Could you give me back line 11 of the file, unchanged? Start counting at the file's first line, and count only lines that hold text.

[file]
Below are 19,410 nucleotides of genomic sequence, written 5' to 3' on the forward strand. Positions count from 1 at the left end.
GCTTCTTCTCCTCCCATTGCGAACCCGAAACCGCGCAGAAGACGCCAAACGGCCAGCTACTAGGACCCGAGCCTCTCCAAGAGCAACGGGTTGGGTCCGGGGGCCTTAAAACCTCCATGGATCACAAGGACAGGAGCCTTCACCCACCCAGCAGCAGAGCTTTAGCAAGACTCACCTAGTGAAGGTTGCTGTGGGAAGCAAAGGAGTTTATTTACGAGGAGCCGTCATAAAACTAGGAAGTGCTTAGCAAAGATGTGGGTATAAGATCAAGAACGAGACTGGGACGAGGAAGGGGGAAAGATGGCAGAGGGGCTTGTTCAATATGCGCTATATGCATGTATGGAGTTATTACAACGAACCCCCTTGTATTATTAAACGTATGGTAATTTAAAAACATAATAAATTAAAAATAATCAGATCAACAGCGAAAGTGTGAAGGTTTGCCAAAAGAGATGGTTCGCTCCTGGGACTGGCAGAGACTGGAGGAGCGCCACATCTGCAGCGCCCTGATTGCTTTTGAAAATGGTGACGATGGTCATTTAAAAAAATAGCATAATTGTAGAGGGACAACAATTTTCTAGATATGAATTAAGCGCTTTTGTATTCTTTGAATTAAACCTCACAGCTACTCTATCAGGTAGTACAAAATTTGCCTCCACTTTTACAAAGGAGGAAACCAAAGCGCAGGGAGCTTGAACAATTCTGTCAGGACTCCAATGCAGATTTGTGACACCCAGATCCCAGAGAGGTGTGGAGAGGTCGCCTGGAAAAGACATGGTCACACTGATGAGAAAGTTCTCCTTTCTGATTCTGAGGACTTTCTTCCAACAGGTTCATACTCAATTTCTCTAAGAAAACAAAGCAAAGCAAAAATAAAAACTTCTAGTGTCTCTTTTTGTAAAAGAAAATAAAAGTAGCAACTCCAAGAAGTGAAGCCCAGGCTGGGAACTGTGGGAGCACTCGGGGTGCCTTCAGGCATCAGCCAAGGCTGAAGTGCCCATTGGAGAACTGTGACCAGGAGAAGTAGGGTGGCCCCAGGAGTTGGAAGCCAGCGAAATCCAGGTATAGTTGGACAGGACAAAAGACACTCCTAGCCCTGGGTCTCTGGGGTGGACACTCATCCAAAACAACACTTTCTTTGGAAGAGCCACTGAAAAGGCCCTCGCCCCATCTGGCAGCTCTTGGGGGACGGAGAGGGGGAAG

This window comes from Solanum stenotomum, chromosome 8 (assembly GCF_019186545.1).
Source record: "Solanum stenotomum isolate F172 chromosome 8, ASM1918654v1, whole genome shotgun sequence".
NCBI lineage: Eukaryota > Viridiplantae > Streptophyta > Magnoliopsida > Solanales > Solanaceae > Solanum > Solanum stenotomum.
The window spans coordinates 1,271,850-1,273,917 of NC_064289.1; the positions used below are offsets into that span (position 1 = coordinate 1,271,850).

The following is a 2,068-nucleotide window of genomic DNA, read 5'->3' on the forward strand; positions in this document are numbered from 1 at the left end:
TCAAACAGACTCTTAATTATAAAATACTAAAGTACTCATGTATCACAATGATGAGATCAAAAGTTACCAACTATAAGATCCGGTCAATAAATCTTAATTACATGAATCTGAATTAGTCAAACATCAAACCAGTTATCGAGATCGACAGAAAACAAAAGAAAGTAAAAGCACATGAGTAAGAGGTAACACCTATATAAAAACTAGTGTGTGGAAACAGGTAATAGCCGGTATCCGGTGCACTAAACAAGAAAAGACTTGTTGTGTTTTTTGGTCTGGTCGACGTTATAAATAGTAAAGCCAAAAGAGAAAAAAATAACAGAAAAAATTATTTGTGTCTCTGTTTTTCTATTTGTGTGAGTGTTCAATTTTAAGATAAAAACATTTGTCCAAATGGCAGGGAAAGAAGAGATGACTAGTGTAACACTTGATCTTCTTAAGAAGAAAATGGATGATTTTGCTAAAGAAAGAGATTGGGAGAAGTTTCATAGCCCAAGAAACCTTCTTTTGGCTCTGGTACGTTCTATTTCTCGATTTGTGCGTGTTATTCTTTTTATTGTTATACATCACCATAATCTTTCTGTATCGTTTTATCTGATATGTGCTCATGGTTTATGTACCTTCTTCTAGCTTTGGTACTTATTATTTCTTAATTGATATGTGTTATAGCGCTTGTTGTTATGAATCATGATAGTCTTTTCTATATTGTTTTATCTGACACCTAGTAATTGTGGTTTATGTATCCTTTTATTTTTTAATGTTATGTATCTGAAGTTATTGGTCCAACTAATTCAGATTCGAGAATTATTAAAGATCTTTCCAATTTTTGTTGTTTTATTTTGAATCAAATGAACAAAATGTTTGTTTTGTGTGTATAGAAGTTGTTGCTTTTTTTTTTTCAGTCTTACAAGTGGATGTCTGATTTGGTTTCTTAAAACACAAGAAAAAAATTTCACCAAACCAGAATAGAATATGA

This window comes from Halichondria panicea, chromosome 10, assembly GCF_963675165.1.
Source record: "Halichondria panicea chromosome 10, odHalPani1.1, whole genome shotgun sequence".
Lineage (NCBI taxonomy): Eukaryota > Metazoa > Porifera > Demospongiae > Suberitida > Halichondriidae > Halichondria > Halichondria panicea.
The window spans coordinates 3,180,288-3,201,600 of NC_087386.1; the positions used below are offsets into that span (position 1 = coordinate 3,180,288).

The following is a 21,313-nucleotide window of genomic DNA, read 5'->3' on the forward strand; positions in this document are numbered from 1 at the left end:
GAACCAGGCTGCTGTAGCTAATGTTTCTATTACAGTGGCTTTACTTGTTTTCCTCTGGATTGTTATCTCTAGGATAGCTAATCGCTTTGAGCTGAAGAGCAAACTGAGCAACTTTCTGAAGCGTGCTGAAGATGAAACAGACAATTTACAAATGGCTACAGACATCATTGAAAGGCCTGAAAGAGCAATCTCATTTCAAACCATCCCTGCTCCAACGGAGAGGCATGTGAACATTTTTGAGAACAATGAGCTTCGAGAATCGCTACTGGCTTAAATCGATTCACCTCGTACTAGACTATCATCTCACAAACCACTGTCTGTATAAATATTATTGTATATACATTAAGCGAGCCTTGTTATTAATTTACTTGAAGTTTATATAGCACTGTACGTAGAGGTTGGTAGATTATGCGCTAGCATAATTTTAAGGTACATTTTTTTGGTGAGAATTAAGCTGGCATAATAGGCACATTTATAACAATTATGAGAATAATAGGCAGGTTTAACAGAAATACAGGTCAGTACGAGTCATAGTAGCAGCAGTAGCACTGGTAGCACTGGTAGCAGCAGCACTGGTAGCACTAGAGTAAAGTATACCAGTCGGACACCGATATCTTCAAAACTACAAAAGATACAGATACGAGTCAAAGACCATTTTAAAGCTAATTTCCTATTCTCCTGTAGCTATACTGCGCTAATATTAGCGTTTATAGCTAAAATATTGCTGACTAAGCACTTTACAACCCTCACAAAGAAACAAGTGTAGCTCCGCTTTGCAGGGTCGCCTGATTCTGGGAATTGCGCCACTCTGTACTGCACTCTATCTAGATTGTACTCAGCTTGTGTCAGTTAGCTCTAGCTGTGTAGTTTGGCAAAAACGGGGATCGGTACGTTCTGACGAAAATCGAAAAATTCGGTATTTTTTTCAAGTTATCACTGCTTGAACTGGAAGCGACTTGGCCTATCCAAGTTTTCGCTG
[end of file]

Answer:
Lineage (NCBI taxonomy): Eukaryota > Metazoa > Porifera > Demospongiae > Suberitida > Halichondriidae > Halichondria > Halichondria panicea.